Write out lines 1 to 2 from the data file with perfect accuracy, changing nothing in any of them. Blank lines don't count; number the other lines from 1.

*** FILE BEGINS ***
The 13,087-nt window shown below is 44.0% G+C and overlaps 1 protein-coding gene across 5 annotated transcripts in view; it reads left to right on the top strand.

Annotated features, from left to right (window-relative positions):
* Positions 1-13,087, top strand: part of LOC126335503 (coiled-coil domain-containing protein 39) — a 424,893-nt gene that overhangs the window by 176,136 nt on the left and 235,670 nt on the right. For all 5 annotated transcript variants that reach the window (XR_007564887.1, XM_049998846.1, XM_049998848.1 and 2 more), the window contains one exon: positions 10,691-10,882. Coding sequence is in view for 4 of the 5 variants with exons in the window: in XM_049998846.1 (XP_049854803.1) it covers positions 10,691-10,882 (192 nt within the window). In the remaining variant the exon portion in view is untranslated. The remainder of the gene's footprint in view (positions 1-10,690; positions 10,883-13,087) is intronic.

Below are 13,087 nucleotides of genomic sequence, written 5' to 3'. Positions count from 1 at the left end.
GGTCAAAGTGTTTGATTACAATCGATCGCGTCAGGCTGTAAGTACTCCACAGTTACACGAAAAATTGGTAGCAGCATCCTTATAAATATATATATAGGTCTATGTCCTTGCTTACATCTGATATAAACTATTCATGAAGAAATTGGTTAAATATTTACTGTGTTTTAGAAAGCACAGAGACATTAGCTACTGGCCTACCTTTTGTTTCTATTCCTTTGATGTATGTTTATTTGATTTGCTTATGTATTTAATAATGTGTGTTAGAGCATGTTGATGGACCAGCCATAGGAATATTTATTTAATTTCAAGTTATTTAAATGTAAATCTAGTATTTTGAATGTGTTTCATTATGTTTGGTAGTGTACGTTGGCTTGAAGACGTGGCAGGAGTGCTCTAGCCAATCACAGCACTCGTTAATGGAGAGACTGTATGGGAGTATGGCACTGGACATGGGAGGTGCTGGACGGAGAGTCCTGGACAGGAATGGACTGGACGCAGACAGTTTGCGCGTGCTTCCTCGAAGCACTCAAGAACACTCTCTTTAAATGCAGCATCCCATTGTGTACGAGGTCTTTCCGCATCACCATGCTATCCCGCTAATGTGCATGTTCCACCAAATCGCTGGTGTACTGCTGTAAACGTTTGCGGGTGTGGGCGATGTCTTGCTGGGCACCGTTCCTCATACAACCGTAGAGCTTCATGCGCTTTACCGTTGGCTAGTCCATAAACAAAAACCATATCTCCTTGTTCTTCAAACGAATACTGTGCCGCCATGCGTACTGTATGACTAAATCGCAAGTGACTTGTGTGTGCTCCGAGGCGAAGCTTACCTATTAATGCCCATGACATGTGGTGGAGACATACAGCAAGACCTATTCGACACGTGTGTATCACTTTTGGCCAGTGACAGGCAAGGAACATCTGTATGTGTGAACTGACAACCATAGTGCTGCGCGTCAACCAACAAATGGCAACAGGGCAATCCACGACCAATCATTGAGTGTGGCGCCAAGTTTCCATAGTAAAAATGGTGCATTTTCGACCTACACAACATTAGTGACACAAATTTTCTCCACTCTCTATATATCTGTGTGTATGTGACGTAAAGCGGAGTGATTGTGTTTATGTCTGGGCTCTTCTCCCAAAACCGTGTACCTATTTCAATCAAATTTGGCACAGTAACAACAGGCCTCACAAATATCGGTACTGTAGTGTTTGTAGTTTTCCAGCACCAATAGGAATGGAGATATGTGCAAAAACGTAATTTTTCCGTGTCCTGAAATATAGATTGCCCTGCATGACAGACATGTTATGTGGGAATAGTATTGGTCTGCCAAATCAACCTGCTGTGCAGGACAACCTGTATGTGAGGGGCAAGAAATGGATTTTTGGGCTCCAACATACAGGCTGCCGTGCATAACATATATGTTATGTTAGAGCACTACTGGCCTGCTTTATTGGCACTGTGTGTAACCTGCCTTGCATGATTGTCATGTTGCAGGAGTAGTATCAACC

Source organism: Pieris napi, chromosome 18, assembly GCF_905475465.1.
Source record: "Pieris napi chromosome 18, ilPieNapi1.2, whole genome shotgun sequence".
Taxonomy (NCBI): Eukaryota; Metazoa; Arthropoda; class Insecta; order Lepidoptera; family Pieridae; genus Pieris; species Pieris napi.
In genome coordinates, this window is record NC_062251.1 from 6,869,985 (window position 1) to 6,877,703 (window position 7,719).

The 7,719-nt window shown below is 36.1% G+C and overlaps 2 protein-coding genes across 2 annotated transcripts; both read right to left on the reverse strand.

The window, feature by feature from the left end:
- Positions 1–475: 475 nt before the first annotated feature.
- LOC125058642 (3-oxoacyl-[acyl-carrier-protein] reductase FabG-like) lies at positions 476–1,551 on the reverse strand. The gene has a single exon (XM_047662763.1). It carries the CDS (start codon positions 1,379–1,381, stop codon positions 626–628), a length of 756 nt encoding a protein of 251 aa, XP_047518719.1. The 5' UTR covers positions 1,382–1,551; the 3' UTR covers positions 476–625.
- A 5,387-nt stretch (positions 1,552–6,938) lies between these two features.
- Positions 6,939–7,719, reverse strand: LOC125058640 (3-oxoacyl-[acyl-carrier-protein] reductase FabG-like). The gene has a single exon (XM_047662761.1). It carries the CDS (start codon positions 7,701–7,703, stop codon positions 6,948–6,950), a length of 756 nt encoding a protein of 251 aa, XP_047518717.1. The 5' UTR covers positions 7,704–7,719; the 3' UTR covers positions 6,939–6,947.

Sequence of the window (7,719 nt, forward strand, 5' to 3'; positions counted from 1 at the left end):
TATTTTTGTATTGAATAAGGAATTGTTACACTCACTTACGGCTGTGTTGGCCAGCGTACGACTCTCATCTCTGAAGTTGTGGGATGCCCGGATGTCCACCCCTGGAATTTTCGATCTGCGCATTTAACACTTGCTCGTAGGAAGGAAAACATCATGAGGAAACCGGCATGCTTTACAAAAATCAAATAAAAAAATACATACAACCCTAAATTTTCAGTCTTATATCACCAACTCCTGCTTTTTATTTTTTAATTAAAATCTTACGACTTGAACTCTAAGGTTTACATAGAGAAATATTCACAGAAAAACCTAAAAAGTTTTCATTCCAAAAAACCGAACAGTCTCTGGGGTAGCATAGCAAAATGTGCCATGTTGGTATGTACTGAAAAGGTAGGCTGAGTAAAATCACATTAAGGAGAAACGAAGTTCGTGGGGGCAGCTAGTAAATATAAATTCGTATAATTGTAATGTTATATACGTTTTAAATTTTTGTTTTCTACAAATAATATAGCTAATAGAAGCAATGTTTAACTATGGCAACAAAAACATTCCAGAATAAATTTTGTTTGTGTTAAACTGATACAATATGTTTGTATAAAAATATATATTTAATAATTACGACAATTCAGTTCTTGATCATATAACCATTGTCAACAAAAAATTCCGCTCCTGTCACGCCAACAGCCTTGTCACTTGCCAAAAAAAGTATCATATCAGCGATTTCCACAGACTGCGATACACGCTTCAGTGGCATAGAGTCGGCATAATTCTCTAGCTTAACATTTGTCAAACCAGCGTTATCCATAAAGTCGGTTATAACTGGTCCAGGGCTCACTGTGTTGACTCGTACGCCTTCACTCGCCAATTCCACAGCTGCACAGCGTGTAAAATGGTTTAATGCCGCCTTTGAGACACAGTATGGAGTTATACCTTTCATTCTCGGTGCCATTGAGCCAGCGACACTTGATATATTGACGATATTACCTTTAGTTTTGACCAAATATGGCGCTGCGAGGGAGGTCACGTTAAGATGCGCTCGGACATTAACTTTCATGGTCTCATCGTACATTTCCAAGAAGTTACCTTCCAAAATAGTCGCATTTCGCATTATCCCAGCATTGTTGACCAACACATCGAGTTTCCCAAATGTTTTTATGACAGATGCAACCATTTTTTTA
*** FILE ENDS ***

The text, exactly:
The 13,087-nt window shown below is 44.0% G+C and overlaps 1 protein-coding gene across 5 annotated transcripts in view; it reads left to right on the top strand.

Annotated features, from left to right (window-relative positions):